Two other key factors limit the ridership potential of the UP Express. First, the Billy Bishop Airport near downtown Toronto caters to the short-haul business travel market. It has been argued in the past that business travellers originating in downtown Toronto would rather take the train than a cab to Pearson Airport. Given the frequency of service and choice of destinations served by the Billy Bishop Airport, business travellers increasingly favour the downtown airport, which eats into the UP Express potential market share.

In addition, the peak operations at Pearson Airport coincide with the morning and afternoon peak commuting times in Toronto. This implies that one would have to commute to Union Station in the morning and afternoon peak travel periods to ride the UP Express. The extra effort in time and money required to travel to downtown Toronto from the inner suburbs alone will deter riders from using the Union-Person rail link.

The UP Express is yet another monument dedicated to public transit misadventures while the region continues to suffer from gridlock. Getting the transit priorities right is necessary before Ontario dolls out $29 billion.

Thursday, April 9, 2015

Stata embraces Bayesian statistics

Stata 14 has just been released. The new and big thing with version 14 is the introduction of Bayesian Statistics. A wide variety of new models can now be estimated with Stata by combining 10 likelihood models, 18 prior distributions, different types of outcomes, and multiple equation models. Stata has also made available a 255-page reference manual for free to illustrate Bayesian statistical analysis.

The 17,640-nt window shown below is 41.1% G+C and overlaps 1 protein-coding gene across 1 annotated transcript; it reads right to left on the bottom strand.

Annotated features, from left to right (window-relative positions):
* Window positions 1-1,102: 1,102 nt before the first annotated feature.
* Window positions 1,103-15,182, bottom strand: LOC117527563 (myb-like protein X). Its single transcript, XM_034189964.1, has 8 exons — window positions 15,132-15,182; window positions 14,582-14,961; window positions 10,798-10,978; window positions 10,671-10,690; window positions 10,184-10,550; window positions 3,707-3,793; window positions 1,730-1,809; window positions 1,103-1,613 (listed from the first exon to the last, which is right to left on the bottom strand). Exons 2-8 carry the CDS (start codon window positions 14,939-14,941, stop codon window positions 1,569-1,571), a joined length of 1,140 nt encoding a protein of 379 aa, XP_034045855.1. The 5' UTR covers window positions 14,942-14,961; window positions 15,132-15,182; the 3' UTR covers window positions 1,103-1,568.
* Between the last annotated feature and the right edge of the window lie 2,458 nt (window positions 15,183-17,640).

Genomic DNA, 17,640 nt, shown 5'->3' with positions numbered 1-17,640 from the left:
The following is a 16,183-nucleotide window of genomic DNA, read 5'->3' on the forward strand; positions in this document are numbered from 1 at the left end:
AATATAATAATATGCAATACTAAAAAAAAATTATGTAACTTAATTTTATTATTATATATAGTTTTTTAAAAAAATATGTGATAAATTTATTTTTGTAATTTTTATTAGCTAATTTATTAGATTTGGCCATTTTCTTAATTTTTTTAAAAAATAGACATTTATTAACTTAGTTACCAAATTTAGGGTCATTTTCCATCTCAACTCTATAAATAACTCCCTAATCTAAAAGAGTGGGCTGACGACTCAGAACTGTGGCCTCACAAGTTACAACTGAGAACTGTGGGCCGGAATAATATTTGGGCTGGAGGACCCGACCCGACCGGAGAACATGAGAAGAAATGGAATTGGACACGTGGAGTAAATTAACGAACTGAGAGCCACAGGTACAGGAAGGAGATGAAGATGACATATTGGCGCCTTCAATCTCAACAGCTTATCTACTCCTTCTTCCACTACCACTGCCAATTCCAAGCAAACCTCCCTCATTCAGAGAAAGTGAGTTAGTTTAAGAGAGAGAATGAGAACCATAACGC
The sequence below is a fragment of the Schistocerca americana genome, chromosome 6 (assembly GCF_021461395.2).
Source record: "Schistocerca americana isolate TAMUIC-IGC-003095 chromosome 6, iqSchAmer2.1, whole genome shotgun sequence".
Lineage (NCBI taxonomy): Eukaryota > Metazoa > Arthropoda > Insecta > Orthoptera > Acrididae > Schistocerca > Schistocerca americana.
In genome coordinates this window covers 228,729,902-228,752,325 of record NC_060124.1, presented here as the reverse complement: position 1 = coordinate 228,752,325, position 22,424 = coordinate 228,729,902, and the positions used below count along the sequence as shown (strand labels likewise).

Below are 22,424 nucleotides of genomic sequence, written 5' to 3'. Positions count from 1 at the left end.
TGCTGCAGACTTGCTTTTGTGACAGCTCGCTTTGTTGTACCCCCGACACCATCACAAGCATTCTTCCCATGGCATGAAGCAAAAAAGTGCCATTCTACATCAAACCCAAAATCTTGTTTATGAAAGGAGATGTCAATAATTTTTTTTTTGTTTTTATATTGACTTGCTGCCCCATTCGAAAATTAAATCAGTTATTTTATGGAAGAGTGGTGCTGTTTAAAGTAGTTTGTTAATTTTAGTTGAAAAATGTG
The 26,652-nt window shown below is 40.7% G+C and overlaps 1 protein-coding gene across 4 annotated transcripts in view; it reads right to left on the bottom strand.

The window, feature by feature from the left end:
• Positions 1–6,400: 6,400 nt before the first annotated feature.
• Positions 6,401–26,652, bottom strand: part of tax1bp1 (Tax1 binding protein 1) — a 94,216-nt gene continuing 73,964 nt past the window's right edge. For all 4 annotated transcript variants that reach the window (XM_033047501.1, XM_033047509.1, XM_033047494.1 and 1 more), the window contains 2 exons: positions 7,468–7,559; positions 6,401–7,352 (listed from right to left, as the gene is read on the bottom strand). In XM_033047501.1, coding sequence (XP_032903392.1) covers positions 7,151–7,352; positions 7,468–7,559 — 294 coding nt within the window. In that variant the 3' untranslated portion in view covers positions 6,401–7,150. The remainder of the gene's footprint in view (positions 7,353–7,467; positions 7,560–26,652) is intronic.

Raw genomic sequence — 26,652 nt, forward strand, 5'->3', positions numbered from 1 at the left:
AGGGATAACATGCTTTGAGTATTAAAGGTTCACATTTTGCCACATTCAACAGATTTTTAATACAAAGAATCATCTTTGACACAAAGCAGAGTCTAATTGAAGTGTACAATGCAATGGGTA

Of course R already offered numerous options for Bayesian Inference. It will be interesting to hear from colleagues proficient in Bayesian statistics to compare Stata’s newly added functionality with what has already been available from R.

Given the hype with big data and the newly generated demand for data mining and advanced analytics, it would have been timely for Stata to also add data mining and machine learning algorithms. My two cents: data mining algorithms are in greater demand than Bayesian statistics. Stata users will have to wait for a year or more to see such capabilities. In the meanwhile, R offers several options for data mining and machine learning algorithms.

Monday, November 3, 2014

R: What to do when help doesn't arrive

R is great when it works. Not so much, when it doesn’t. Specifically, this becomes a concern when the packages are not fully illustrated in the accompanied help documentation, and the author/s of the package don’t respond (in time).

I am not suggesting that the package authors should respond to every email that they receive. My request is that the documentation should be complete enough so that the authors’ help is no longer required on a day-to-day basis.

Recently, a colleague in the US and I became interested in the mlogit package. We wanted to use the weights option in the package. Just like most other packages, mlogit does not illustrate how to use weights, but advises that the option is available. We assumed that the weights would work in a certain way (see page 26 of the hyperlinked document). However, when I estimated the model with weights, mlogit did not replicate the results from a popular textbook on econometrics. Here are the details.